So I wish more people were making tools for a specific creative purpose rather than for general consumer adoption. I wish more people were making tools that very intentionally do not scale—tools with users by the dozen. Tools you experience not through a web signup form, but through pathbreaking creative work.
Building tools for our small (but growing) stable of bloggers has been a primary focus in the early months of the StateImpact project I work on at NPR. We are striving to make the production of data-rich content as frictionless as possible for our writers.
I consider Sublime Text 2 to be the spiritual successor to TextMate – particularly when the likelihood of TextMate 2 coming to fruition becomes bleaker and bleaker. When Duke Nukem Forever is released before TextMate 2, you know you’re in trouble! But that’s okay, because Sublime Text 2 is one of the fastest and most incredible editors to come out in a long time! I’ll show you my favorite tips and tricks today.
I’ve been using Sublime Text 2 for the past few weeks and TextMate is fast becoming a faint memory. No, the feature set is not identical, but I am optimistic that the holes will be filled in short order once Sublime Text gains some traction in market share.
From an adapted version of Silva’s speech at the Bronx Documentary Center Aug. 2, posted on the Times’ Lens blog:
I heard the mechanic click. I knew: this is not good. And I found myself lying face-down on the ground, engulfed in a cloud of dust, with the very clear knowledge that this has just happened and this is not good. I could see my legs were gone, and everybody around me was dazed. I was like, “Guys, I need help here.”
I have to admit, even for a zen-like chap such as me, it’s still quite the mental effort to repress knee-jerk reactions about the tools and programming languages other people use. Perl is for dinosaurs, Ruby for hipsters, Haskell is useless outside of academia, C is for masochists, C# for corporate drones. Computer programmers have probably been waging these kinds of petty religious wars since the dawn of computing. It’s harmless bickering, and not entirely unexpected since each of us has invested so much time into learning to properly use the tools we’ve chosen. Nobody likes to be told they’ve not chosen wisely, but everybody likes to tell everybody else about their own wise choice. It’s a silly but harmless social phenomenon.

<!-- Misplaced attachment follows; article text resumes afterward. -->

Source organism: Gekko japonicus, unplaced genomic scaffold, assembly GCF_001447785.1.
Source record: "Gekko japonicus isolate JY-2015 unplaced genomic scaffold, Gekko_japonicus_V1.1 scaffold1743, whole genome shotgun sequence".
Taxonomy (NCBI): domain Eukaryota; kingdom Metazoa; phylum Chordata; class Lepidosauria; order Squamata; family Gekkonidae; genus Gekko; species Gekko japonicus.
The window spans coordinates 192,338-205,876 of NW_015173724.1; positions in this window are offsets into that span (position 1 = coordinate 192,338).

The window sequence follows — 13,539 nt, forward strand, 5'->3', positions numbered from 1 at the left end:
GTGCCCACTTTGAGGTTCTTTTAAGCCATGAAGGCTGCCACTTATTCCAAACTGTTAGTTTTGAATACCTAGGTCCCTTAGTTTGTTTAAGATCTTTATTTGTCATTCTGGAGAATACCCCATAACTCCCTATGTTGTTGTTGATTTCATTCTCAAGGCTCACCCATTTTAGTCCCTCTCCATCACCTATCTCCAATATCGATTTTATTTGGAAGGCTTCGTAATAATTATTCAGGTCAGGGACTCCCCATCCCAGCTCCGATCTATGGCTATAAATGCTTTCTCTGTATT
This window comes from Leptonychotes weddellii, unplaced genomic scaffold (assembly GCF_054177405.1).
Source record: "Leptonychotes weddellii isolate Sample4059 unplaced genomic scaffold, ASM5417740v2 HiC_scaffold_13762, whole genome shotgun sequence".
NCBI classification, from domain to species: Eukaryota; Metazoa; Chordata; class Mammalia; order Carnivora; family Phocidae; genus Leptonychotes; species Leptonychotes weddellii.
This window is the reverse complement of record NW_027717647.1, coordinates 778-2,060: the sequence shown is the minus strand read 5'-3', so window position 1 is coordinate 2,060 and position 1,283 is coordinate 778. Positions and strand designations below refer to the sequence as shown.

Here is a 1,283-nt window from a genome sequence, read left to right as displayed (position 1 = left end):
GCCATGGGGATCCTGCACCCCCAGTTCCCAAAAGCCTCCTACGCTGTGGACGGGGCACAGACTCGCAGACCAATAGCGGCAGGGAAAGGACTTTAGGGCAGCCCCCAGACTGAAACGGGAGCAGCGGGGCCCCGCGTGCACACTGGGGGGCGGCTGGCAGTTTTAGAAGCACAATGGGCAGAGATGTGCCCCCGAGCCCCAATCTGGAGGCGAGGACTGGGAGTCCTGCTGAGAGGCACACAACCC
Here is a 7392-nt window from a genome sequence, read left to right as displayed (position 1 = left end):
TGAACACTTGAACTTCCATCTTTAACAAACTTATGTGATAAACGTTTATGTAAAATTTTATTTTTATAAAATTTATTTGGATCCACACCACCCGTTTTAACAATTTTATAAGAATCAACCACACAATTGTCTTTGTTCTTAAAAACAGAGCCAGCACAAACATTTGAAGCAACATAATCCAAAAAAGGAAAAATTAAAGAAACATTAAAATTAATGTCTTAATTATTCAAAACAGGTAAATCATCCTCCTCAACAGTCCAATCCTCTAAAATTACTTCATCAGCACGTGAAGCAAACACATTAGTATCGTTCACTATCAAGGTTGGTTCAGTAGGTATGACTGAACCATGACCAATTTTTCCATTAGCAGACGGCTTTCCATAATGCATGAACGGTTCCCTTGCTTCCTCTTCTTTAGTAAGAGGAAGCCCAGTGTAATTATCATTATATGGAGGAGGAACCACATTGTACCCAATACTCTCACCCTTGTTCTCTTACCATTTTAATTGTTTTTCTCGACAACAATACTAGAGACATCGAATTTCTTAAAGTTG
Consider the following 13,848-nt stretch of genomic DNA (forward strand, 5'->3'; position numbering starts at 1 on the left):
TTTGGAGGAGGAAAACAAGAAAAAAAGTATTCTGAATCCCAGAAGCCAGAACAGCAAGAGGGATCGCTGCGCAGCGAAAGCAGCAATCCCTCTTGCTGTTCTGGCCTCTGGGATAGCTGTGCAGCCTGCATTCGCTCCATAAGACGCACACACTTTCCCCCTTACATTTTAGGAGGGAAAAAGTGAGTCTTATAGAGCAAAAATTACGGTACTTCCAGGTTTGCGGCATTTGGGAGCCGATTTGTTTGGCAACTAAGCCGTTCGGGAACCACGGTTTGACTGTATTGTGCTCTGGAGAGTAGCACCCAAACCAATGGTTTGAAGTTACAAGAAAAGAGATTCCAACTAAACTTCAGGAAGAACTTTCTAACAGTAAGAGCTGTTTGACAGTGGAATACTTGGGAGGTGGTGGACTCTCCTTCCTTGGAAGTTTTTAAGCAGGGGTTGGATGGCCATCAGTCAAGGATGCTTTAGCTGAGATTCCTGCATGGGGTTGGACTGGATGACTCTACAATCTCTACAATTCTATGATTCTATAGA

Undoubtedly, we’ve all seen this pattern at work in ourselves or our peers, and a healthy awareness of our tendency toward religious devotion to our toolset will do us much good.
The indecently smart folks at Development Seed put together a beautiful map of today’s seismic event along with a quick write-up of the process:
This afternoon at 1:51 pm our office started shaking, pretty strongly. And then we all ran outside. Turns out a 5.9 earthquake hit Northern, VA, with its epicenter just northwest of Richmond, and we definitely felt it here in Washington, DC. After talking to the neighbors outside for a few minutes and of course checking twitter, we got down to work.
Using open data released almost immediately from the U.S. Geological Survey, Dave, Nate, and Matt mapped the earthquake using TileMill, our open source map design studio. This map shows the earthquake’s strength in the area where USGS tracked it.